There are a few other things that one might mention - the coupe has superior visibility out, a light greenhouse - whereas the Zagato is much more enclosed and (to be fair) the driving position in relation to the wheel and the glass is a bit awkward. The aerodynamics of the Zagato make for more relaxed high speed, and likely less wind noise, esp. with windows open. Windows with frames seal better than those sexy ones on the coupe without. Chassis flex is non-existent on the coupes, not so simple on the Zagatos.


Seem welded inner wheel arches to outer (tricky) makes a Z stiff.
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Its not the winning but taking part! or is it taking apart?
1955 Aurelia B12
1967 Flavia Vignale iniezione
1967 Fulvia 1.3HFR
1972 Fulvia 1600HF
1972 Fulvia 1600HF
1972 1600 Fulvia Sport
1979 2500 Gamma Coupe
1988 Delta 1.6GTi
1998 Zeta
DavidLaver
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« Reply #11 on: 28 August, 2013, 11:34:31 AM »


Wind noise and ventilation are both big factors over a distance.  Interesting that the Zagato is great with the windows up or down while a coupe might not be the easy fix the vendor makes out with a passing "seals are available from Omicron or Italy".

It sounds like the seating position in the Zagato isn't for everyone, something Richard Fridd commented on.  I know many shapes and sizes who've been happy with one but not ALL shapes and sizes.  It won't just be ergonomics but the feel of it.

How does the lack of rigidity in a Zagato manifest itself?

David
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David Laver, Lewisham.
nistri
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« Reply #12 on: 28 August, 2013, 01:44:32 PM »

The seats on the S1 Zagato provide virtually no lateral support. Quite exhausting on a trip over twisty roads. Andrea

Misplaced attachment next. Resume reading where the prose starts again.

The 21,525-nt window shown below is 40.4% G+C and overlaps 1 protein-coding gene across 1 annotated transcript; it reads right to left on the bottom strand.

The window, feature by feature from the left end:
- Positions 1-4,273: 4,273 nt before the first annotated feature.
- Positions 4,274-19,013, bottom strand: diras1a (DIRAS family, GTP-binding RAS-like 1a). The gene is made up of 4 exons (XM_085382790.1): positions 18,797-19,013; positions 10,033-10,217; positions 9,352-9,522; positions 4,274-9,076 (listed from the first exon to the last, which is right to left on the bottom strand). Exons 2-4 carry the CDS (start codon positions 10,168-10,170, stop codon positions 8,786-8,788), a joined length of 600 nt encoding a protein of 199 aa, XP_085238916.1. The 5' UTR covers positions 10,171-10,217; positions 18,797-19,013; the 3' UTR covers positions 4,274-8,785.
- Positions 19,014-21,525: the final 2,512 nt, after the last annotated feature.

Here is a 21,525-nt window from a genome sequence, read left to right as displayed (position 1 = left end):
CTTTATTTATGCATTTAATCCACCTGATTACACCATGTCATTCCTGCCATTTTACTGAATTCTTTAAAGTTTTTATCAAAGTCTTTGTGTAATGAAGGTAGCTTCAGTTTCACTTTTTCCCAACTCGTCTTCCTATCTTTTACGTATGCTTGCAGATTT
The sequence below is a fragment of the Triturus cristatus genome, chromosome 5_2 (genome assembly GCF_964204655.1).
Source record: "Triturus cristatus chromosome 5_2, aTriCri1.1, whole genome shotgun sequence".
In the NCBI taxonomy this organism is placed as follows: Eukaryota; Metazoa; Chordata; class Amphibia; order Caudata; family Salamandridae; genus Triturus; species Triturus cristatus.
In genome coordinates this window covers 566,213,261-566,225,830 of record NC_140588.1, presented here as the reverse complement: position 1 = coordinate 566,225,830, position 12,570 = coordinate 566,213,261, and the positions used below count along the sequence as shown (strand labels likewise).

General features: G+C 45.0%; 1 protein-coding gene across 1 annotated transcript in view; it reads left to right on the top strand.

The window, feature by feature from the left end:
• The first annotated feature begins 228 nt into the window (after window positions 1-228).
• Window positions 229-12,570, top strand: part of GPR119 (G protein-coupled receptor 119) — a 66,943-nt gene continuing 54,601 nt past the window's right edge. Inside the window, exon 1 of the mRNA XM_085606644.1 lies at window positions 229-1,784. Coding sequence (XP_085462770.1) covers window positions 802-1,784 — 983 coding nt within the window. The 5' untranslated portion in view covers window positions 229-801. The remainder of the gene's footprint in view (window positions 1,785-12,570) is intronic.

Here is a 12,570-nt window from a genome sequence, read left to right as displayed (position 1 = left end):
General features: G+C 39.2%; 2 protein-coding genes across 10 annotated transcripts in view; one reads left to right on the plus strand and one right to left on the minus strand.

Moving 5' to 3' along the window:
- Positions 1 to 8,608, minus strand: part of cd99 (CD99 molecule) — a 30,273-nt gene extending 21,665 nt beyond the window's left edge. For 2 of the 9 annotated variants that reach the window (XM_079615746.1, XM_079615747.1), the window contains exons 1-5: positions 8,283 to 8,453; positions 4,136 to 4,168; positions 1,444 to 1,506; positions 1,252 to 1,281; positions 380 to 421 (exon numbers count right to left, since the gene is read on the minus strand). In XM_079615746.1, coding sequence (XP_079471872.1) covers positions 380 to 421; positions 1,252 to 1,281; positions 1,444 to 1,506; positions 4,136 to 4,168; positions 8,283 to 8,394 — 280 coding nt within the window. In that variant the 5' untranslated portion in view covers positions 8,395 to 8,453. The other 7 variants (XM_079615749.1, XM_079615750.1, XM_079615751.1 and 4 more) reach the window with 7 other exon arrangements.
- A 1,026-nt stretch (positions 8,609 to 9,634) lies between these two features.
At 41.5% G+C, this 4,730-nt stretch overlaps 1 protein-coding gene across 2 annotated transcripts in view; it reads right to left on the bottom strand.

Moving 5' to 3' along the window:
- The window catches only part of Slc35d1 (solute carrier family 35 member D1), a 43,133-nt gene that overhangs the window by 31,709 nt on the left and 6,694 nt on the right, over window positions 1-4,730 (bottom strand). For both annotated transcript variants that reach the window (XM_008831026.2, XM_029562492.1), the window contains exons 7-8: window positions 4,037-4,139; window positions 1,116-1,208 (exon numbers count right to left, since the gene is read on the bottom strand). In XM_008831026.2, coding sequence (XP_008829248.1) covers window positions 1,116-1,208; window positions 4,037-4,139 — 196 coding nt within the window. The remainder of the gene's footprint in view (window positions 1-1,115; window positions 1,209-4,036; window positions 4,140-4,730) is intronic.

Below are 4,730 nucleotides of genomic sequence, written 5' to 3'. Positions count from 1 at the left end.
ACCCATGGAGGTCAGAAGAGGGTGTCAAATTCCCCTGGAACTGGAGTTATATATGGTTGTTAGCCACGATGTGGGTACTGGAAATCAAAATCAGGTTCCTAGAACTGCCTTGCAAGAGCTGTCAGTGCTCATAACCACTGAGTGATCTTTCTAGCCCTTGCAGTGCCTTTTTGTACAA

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Andrea Nistri

Ardea S2
Appia S2
Fulvia GTE
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Fulvia Montecarlo
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lancialulu
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« Reply #13 on: 28 August, 2013, 05:01:15 PM »

S2 1600 Z seats are quite supportive and make for a very untiring ride/drive. We drove from Ulm to Dunkirk this year non-stop in the pouring rain and got out like it was almost a Mercedes that had got us there.

Z ventilation is quite bad and I prefer the all window open on the coupe for hot days. However the Z is much quieter esp at speed. I do not like the electric windows of the 1600 as they invariably need manual assistance, albeit I believe this was the first Lancia to be fitted with electric windows so at the beginning of the development curve.

Re the seating position on a Z (with S2 1600 seats) I have lowered (Beauty of an articulated steering column) the steering quite a bit which is an odd feeling to begin with but easily becomes comfortable and very controllable. It has also allowed a non standard dash (OMG say the purists) that hold 2 extra Lancia Fulvia dash switches (one for fan override and one for the rear fog light). The wheel is now not interfering with the view over the bonnet, and is very able to manage hairpin bends (we did the Stelvio this year at speed).

Having sold the 1300 I am not unhappy with this decision, and have complimented both 1600's with a more sedate Flavia Vignale.

I cannot comment on Z stiffness as my car was a basket case (very floppy) due to rotten most things but now with new metal everywhere it feels like my HF (which has a roll cage fitted - adding further stiffness).

Tim
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Its not the winning but taking part! or is it taking apart?
1955 Aurelia B12
1967 Flavia Vignale iniezione
1967 Fulvia 1.3HFR
1972 Fulvia 1600HF
1972 Fulvia 1600HF
1972 1600 Fulvia Sport
1979 2500 Gamma Coupe
1988 Delta 1.6GTi
1998 Zeta
JohnMillham
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« Reply #14 on: 28 August, 2013, 05:52:01 PM »

I think that the higher gearing and greater torque of the Z 1600 (series 2) which I had years ago, made it more enjoyable and relaxing to drive. I certainly didn't the like electric windows, or even the electric tailgate, or, come to think of it, most of the remaining electrics!
Regards, John